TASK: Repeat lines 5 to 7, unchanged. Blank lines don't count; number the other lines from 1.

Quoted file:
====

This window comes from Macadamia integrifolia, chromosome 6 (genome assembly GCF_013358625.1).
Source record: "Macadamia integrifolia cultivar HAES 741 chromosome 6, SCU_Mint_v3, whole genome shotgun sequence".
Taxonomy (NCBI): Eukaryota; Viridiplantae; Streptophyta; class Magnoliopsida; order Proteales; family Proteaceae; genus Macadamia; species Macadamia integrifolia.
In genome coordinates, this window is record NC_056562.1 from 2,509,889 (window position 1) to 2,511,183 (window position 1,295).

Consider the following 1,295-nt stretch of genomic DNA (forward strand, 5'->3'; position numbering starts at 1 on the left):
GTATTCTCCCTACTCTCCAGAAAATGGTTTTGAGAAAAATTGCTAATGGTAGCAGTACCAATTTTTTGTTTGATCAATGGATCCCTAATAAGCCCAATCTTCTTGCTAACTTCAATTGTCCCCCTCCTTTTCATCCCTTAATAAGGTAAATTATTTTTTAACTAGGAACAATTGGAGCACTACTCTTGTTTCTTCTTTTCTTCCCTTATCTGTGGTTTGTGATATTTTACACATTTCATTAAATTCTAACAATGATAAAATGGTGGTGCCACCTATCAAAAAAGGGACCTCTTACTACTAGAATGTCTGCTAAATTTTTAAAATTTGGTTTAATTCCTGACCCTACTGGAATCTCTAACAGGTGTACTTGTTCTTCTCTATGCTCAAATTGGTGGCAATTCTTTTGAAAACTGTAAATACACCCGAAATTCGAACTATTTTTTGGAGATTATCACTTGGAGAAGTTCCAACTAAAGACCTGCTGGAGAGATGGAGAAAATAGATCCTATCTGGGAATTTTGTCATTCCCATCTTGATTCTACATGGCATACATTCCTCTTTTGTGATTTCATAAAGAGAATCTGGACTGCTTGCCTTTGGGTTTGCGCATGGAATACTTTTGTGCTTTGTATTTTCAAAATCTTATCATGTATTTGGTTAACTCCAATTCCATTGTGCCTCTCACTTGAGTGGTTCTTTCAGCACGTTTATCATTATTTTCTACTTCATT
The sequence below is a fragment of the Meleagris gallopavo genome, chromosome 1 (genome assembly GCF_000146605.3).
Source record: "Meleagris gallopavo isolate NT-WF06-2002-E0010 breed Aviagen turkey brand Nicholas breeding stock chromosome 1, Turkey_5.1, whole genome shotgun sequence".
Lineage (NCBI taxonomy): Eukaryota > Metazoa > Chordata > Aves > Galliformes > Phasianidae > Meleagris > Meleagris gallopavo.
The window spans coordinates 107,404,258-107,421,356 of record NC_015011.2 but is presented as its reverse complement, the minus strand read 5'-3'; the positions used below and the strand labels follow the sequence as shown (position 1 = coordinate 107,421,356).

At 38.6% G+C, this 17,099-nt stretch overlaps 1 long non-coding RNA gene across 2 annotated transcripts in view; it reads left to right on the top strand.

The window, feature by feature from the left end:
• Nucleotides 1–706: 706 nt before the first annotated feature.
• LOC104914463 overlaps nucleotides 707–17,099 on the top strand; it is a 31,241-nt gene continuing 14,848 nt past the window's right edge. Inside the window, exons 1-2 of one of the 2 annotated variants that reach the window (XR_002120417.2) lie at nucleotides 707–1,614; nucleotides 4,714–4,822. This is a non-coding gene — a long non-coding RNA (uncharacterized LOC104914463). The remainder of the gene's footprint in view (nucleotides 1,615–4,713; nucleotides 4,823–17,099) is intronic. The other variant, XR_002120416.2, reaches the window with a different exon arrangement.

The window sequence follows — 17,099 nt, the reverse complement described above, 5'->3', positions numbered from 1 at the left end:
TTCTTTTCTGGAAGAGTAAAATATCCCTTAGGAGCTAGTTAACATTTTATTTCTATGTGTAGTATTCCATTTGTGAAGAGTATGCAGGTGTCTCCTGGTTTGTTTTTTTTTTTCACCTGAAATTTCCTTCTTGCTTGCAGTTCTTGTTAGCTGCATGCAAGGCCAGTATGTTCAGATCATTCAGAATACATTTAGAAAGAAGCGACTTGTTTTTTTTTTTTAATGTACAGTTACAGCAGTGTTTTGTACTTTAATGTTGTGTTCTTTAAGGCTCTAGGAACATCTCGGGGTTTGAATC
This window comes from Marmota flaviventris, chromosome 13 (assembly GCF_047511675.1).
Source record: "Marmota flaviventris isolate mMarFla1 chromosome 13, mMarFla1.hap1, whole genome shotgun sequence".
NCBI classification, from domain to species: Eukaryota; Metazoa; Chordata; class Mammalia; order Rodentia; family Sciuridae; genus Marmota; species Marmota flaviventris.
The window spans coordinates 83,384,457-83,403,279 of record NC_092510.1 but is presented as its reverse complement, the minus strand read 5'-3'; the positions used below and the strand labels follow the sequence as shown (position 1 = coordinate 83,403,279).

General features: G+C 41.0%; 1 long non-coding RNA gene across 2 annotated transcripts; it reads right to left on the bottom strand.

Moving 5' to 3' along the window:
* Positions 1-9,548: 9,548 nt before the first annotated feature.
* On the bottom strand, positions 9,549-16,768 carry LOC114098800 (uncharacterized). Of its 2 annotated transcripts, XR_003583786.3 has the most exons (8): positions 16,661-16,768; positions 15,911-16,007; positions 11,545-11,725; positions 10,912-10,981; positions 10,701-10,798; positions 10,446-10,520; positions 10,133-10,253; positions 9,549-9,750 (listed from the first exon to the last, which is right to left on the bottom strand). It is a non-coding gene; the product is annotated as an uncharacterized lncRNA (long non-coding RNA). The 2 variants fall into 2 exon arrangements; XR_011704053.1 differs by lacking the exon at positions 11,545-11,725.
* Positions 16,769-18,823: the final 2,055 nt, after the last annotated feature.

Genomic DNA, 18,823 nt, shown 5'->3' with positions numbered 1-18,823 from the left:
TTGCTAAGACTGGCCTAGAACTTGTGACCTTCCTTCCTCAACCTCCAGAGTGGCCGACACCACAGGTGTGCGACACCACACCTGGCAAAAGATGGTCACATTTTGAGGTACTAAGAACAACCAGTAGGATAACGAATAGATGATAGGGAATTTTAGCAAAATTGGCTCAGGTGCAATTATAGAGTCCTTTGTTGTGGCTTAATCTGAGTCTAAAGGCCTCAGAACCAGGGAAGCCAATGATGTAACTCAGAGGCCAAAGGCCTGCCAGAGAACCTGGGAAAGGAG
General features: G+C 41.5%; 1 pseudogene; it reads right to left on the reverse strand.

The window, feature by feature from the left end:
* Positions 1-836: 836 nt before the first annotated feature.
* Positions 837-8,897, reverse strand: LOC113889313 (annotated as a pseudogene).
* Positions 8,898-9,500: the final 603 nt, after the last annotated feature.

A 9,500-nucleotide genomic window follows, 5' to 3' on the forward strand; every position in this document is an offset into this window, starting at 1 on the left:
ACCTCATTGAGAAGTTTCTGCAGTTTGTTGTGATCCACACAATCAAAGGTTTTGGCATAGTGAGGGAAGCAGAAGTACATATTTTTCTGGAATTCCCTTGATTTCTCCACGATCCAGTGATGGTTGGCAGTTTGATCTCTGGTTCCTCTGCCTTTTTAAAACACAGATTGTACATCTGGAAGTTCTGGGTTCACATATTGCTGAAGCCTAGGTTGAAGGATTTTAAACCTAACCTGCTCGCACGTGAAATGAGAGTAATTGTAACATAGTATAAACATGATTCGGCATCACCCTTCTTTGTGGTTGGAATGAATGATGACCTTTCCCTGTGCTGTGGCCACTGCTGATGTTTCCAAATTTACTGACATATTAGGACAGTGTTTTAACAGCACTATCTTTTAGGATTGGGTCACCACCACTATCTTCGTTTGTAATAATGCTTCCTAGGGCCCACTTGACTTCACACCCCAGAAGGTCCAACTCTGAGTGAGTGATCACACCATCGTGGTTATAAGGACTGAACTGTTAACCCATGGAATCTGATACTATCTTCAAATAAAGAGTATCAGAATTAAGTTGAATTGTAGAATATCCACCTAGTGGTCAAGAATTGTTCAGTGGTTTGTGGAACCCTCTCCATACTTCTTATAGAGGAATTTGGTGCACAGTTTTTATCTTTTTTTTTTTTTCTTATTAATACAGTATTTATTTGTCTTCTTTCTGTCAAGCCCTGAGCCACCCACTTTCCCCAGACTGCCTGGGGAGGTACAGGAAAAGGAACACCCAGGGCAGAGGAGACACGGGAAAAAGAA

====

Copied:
Consider the following 1,295-nt stretch of genomic DNA (forward strand, 5'->3'; position numbering starts at 1 on the left):
GTATTCTCCCTACTCTCCAGAAAATGGTTTTGAGAAAAATTGCTAATGGTAGCAGTACCAATTTTTTGTTTGATCAATGGATCCCTAATAAGCCCAATCTTCTTGCTAACTTCAATTGTCCCCCTCCTTTTCATCCCTTAATAAGGTAAATTATTTTTTAACTAGGAACAATTGGAGCACTACTCTTGTTTCTTCTTTTCTTCCCTTATCTGTGGTTTGTGATATTTTACACATTTCATTAAATTCTAACAATGATAAAATGGTGGTGCCACCTATCAAAAAAGGGACCTCTTACTACTAGAATGTCTGCTAAATTTTTAAAATTTGGTTTAATTCCTGACCCTACTGGAATCTCTAACAGGTGTACTTGTTCTTCTCTATGCTCAAATTGGTGGCAATTCTTTTGAAAACTGTAAATACACCCGAAATTCGAACTATTTTTTGGAGATTATCACTTGGAGAAGTTCCAACTAAAGACCTGCTGGAGAGATGGAGAAAATAGATCCTATCTGGGAATTTTGTCATTCCCATCTTGATTCTACATGGCATACATTCCTCTTTTGTGATTTCATAAAGAGAATCTGGACTGCTTGCCTTTGGGTTTGCGCATGGAATACTTTTGTGCTTTGTATTTTCAAAATCTTATCATGTATTTGGTTAACTCCAATTCCATTGTGCCTCTCACTTGAGTGGTTCTTTCAGCACGTTTATCATTATTTTCTACTTCATT
The sequence below is a fragment of the Meleagris gallopavo genome, chromosome 1 (genome assembly GCF_000146605.3).